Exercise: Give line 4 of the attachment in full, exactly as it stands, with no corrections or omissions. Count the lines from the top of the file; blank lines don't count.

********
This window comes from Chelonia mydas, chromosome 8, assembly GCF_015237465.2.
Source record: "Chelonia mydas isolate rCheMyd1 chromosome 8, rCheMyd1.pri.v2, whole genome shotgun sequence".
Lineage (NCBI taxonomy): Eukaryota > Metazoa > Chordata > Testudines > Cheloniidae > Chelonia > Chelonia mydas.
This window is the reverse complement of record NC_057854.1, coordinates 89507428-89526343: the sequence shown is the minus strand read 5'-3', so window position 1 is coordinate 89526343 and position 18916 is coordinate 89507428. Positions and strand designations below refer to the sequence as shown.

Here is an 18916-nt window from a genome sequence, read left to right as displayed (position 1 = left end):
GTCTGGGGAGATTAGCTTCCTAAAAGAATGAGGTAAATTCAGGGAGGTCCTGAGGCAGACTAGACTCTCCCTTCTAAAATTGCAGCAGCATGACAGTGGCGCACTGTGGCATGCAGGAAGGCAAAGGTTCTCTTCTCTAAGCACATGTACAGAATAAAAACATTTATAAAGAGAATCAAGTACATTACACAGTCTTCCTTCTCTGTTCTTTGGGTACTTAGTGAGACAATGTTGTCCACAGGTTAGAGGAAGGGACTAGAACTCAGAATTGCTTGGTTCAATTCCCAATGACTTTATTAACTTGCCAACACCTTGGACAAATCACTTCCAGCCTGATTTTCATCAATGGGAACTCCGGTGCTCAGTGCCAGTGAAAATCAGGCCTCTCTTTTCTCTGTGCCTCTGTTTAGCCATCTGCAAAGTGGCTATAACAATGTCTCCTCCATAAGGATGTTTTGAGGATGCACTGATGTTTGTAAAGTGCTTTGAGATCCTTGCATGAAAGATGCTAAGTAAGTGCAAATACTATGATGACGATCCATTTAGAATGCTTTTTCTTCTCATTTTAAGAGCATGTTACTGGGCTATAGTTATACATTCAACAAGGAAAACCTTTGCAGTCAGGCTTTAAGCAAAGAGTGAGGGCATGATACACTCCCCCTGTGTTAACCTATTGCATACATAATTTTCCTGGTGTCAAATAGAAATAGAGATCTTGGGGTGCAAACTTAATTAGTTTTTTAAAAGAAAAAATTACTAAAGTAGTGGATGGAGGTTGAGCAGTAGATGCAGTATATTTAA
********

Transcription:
This window is the reverse complement of record NC_057854.1, coordinates 89507428-89526343: the sequence shown is the minus strand read 5'-3', so window position 1 is coordinate 89526343 and position 18916 is coordinate 89507428. Positions and strand designations below refer to the sequence as shown.